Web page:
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Old 01-30-2012, 08:24 PM   #1
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245 degree transmission oil on long steep grades

I have a 2009 Yukon XL Denalli and have had heating concerns out west on some of the long steep hills in Utah, Colorado, Wyoming, Montana. Pulling a 5000# ac trailer temps would reach 245 degrees using Tow Haul mode or shifting manually to control down shifting.
Now have a larger 28 footer that could weigh 8000+ lbs loaded. Brochure says 7900lbs maximum towing capacity.
Question is have you experienced a similar problem or heard of anyone who has...thinking about changing the rear end to a 3.73 or getting a bigger oil cooler if not both in hoping to solve capacity and tranny oil heat issues. Or buy a 3/4 ton Yukon XL. I drove one and the 6.0 engine seems week compared to the 6.2. Hate to do that if not necessary.
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Old 01-30-2012, 08:44 PM   #2
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That's a little high, IMO. You'll definitely need a 3.73 and an additional cooler. Even then you're still overloaded. The 3/4 ton is probably the way to go....with a 3.73.
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Old 01-30-2012, 09:47 PM   #3
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Hi ashe, there is some great info that should help you out in the link below.

Actual transmission oil temperatures can vary, depending on where the temp sensor is installed in your particular application. Your owners manual may have an maximum transmission oil temperature for extreme Towing conditions, as you have mentioned.

A must read; Automatic Transmission Cooling | OldIHC

Good luck, and I hope this helps.
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Old 01-30-2012, 09:56 PM   #4
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I had a 2008 Tahoe with the 5.3 vortec and a 3.73 and 8000lb tow rating and it would run hot towing a 6000lb SOB on long climbs. You will be better with a 3/4 ton.
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Old 01-30-2012, 10:29 PM   #5
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Quote:
Originally Posted by ashe
I have a 2009 Yukon XL Denalli and have had heating concerns out west on some of the long steep hills in Utah, Colorado, Wyoming, Montana. Pulling a 5000# ac trailer temps would reach 245 degrees using Tow Haul mode or shifting manually to control down shifting.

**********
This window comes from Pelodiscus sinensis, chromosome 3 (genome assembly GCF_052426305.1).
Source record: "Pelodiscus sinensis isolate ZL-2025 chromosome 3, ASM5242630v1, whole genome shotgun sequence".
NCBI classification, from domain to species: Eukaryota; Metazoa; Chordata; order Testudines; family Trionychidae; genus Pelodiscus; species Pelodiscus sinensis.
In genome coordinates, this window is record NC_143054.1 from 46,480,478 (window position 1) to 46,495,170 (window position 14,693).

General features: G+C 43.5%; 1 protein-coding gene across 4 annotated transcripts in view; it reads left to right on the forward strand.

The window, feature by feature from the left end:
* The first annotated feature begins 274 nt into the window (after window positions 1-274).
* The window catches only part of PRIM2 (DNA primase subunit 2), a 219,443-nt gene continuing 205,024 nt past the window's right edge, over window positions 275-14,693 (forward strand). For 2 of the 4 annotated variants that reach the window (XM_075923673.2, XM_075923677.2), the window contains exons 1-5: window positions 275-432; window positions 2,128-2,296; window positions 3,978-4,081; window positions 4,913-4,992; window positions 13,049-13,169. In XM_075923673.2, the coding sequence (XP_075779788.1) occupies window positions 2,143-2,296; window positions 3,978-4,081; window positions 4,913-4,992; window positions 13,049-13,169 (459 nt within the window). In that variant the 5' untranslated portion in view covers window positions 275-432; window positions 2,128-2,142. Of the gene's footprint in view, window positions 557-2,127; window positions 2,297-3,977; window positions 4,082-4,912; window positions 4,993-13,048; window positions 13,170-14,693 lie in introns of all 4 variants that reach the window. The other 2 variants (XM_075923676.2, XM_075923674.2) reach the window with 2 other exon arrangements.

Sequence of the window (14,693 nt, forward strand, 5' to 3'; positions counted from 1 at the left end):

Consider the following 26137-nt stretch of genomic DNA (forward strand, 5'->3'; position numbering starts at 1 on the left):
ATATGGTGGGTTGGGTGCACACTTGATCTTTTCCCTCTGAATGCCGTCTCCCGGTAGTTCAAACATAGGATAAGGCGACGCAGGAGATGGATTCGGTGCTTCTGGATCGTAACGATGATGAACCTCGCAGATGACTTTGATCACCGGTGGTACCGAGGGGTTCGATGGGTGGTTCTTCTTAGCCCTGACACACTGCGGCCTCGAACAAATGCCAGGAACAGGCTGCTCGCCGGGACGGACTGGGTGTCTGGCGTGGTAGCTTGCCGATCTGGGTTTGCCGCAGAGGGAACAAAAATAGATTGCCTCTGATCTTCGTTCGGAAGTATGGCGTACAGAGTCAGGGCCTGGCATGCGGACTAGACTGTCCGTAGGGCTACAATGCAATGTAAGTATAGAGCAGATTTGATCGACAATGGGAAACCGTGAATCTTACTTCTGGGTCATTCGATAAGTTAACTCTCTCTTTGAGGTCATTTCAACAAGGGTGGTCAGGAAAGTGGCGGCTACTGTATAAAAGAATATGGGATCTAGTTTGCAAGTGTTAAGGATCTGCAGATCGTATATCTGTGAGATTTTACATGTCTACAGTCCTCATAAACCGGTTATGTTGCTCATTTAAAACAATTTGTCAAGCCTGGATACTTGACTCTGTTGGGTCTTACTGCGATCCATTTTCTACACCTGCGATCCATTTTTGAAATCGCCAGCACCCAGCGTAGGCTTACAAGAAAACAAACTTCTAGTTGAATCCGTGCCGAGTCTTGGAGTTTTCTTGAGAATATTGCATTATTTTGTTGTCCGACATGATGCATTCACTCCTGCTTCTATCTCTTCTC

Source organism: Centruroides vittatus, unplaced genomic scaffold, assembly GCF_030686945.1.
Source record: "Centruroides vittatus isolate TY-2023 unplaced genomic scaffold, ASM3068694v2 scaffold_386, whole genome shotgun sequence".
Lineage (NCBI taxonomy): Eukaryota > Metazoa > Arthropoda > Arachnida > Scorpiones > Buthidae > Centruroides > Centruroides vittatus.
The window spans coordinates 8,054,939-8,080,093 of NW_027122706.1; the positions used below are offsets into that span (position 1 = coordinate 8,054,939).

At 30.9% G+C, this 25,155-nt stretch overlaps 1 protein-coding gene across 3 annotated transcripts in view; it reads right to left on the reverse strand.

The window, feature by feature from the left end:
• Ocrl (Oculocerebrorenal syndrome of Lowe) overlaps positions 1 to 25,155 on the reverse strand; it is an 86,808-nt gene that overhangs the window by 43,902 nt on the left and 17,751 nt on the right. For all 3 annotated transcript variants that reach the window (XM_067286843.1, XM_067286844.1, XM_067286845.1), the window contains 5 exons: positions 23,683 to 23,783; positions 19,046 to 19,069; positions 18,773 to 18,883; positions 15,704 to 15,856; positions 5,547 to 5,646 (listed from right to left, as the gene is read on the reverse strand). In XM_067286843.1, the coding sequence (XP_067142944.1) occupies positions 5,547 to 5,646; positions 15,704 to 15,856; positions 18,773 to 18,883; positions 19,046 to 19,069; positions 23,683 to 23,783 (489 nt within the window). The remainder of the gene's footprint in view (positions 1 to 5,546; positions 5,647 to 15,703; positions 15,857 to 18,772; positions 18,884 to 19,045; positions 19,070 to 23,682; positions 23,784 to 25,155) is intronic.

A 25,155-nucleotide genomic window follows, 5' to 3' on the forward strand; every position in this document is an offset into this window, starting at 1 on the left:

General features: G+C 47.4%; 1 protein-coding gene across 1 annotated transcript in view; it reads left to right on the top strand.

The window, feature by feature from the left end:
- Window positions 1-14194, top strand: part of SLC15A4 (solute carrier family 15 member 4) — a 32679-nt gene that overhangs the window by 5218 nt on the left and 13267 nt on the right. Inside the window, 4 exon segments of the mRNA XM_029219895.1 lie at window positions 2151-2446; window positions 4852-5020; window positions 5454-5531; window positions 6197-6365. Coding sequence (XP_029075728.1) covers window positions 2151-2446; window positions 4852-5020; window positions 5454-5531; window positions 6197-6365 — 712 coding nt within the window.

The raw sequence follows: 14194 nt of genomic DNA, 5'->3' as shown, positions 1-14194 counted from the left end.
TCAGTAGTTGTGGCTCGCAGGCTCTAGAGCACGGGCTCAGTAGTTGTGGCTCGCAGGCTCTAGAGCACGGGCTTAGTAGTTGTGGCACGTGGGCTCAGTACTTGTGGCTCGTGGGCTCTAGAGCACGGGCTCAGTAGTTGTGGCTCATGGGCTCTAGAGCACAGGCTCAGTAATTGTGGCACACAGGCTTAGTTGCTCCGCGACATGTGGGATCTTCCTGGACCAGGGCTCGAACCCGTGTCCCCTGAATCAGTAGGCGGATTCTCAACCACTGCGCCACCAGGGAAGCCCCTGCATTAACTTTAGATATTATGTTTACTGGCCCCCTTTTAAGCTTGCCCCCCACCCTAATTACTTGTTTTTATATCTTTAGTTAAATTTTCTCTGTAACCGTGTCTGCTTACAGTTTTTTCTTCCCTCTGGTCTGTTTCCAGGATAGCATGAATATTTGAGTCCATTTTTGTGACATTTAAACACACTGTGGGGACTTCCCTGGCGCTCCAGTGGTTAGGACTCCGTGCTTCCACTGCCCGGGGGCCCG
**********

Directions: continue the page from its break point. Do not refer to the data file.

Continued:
Now have a larger 28 footer that could weigh 8000+ lbs loaded. Brochure says 7900lbs maximum towing capacity.
Question is have you experienced a similar problem or heard of anyone who has...thinking about changing the rear end to a 3.73 or getting a bigger oil cooler if not both in hoping to solve capacity and tranny oil heat issues. Or buy a 3/4 ton Yukon XL. I drove one and the 6.0 engine seems week compared to the 6.2. Hate to do that if not necessary.
Do you have the tow package with the external transmission cooler?
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Old 01-30-2012, 10:35 PM   #6
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Your transmission will not last long at 240F; wear accelerates very quickly past 220F. I fitted a large cooler to replace the small one on our diesel; this has made our transmission temps rarely exceed 200F, even dealing with 10% grades that are miles long. If my roadspeed drops to 25 mph or below due to off road conditions, we're down in 4low w/ the front hubs unlocked to let the transmission get into 3rd where it will lock.

Make sure to use a cooler w/ a thermostatic bypass so that transmission will warm up in winter time.

I'd also get a bigger tow vehicle if you're already past the max weight...

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Old 01-31-2012, 12:42 AM   #7
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I think this is an example of the sort of thing you can run into towing heavy trailers with a 1/2 ton. I'm not sure it's entirely a cooling problem, the 4L60e just isn't designed for that kind of sustained load.